Fig. 13 Viseme vs. VSU classification. (a) Speaker one. (b) Speaker two.
Fig. 14 Visual Speech Unit classification with respect to the number of training examples.
(a) Speaker one; (b) Speaker two.
on these experimental results, it is noticed that the correct identification of the
visemes in the input video sequence drops significantly with the increase in the
number of words in the database. Conversely, the recognition rate for VSUs
suffers a minor reduction with the increase in the size of the database.
The aim of the second set of experiments is to evaluate the performance of
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36 A Novel Visual Speech Representation
the VSU recognition with respect to the number of samples used to train the
HMM classifiers. As expected, the recognition rate is higher when the number of
samples used in the training stage is increased (Fig. 14). It can be also observed
that the recognition rate of Group 3 (middle VSUs) is lower than the recognition
rate for Groups 1 and 2. This is explained by the fact that the VSUs contained in
Groups 1 and 2 start or end with [silence] and this state can be precisely located
in the word manifold. Another motivation is given by the increased intra-class
variability associated with the middle VSUs, as the number of classes for this
category of VSU is higher than the number of VSU classes encompassed by the
Groups 1 and 2.
6. Conclusions
In this paper we have described the development of a VSR system where the
main emphasis was placed on the evaluation of the discriminative power offered
by a new visual speech representation that is referred to as a Visual Speech Unit
(VSU). The VSU extends the standard viseme concept by including in this new
representation the transition information between consecutive visemes.
To evaluate the classification accuracy obtained for the proposed visual speech
representation, we have constructed 60 classes of VSUs that are generated by two
speakers and we quantified their performance when compared with that offered
by the standard set of MPEG-4 visemes. The experimental results presented in
this paper indicated that the recognition rate for VSUs is significantly higher
than that obtained for MPEG-4 visemes.
In our future studies, we will extend the number of VSU classes and test the
developed VSR system on more complex word databases that are generated by
a large number of speakers. Future research will be also concerned with the
inclusion of the VSU based visual speech recognition in the implementation of a
robust sign language gesture recognition system.
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(Received March 23, 2009)
(Accepted December 28, 2009)
(Released March 11, 2010)
(Communicated by Toshikazu Wada)
Dahai Yu received his B.Eng. and Ph.D. degrees from Dublin
City University. His research interests are in the areas of image
processing, machine learning and visual speech recognition. Cur-
rently, Dr. Yu is with Ericsson Ltd., Ireland.
Ovidiu Ghita received his B.E. and M.E. degrees in Electrical
Engineering from Transilvania University Brasov, Romania and
his Ph.D. degree from Dublin City University, Ireland. From 1994
to 1996 he was an Assistant Lecturer in the Department of Elec-
trical Engineering at Transilvania University. Since then he has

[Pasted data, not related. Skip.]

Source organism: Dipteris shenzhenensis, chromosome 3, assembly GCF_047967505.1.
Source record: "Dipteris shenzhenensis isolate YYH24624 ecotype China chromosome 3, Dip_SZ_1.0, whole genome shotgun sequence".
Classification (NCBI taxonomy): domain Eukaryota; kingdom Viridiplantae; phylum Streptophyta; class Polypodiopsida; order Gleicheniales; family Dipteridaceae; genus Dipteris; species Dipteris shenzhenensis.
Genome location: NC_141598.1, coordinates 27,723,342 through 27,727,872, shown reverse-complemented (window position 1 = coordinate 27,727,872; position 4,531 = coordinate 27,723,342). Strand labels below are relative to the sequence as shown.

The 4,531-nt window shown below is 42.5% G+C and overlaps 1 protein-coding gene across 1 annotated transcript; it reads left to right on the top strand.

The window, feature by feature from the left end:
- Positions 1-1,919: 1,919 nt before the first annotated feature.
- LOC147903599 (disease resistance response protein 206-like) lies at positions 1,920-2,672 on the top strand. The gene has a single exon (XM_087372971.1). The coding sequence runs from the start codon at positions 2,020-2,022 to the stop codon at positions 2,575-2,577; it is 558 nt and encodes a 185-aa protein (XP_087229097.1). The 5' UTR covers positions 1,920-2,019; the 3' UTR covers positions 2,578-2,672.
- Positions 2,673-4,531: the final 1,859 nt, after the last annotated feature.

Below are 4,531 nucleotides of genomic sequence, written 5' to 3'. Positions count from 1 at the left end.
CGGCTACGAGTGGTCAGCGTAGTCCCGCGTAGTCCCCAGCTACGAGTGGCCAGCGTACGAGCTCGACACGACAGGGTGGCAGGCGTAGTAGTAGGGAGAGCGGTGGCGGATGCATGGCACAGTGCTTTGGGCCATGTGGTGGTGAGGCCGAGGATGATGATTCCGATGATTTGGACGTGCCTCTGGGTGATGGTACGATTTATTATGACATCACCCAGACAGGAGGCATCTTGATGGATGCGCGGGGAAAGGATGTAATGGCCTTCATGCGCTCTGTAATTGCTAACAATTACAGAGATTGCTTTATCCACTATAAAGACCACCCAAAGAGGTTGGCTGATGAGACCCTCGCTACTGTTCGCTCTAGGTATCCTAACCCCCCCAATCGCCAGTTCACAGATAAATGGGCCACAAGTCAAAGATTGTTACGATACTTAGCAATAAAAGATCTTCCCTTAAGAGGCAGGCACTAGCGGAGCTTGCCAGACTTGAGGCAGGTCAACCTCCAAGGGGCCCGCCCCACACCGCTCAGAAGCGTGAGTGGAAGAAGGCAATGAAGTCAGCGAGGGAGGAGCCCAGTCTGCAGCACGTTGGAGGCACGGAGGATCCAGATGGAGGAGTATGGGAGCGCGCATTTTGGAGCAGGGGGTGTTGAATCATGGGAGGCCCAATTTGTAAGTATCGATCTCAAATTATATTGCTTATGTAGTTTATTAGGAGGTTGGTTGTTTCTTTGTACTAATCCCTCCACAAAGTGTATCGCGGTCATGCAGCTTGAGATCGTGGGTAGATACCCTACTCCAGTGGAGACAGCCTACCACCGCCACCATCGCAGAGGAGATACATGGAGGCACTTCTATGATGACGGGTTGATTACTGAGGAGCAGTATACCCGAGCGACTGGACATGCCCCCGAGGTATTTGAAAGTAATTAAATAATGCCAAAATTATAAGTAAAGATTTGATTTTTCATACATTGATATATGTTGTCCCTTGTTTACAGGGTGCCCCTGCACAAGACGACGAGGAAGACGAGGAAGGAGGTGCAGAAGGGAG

been a member of the Vision Systems Group at Dublin City Uni-
versity (DCU) and currently he holds a position of DCU-Research
Fellow. Dr. Ghita has authored and co-authored over 80 peer-reviewed research
papers in areas of instrumentation, range acquisition, machine vision, texture
analysis and medical imaging.
Alistair Sutherland is a Lecturer in Computing at DCU. He
has worked for 15 years in the area of sign language recognition
from real-time video. He is developing techniques based on man-
ifolds and multi-scale analysis. He has previous industrial expe-
rience with Hitachi Dublin Laboratory. He has a Ph.D. in image
processing from the University of Edinburgh.
IPSJ Transactions on Computer Vision and Applications Vol. 2 25–38 (Mar. 2010)
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38 A Novel Visual Speech Representation
Paul F. Whelan received his B.Eng. (Hons) degree from NI-
HED, M.Eng. from the University of Limerick, and his Ph.D.
(Computer Vision) from the University of Wales, Cardiff, UK
(Cardiff University). During the period 1985–1990 he was em-
ployed by Industrial and Scientific Imaging Ltd and later Westing-
house (WESL), where he was involved in the research and devel-
opment of high speed computer vision systems. He was appointed
to the School of Electronic Engineering, Dublin City University (DCU) in 1990
and is currently Professor of Computer Vision (Personal Chair). Prof. Whelan
founded the Vision Systems Group in 1990 and the Centre for Image Processing
and Analysis in 2006 and currently serves as its director. As well as publishing
over 150 peer reviewed papers, Prof. Whelan has co-authored 2 monographs and
co-edited 3 books. His research interests include image segmentation, and its as-
sociated quantitative analysis with applications in computer/machine vision and
medical imaging. He is a Senior Member of the IEEE, a Chartered Engineer and
a member of the IET and IAPR. He served as a member of the governing board
(1998–2007) of the International Association for Pattern Recognition (IAPR), a
member of the International Federation of Classification Societies (IFCS) council
and President (1998–2007) of the Irish Pattern Recognition and Classification
Society (IPRCS).
IPSJ Transactions on Computer Vision and Applications Vol. 2 25–38 (Mar. 2010)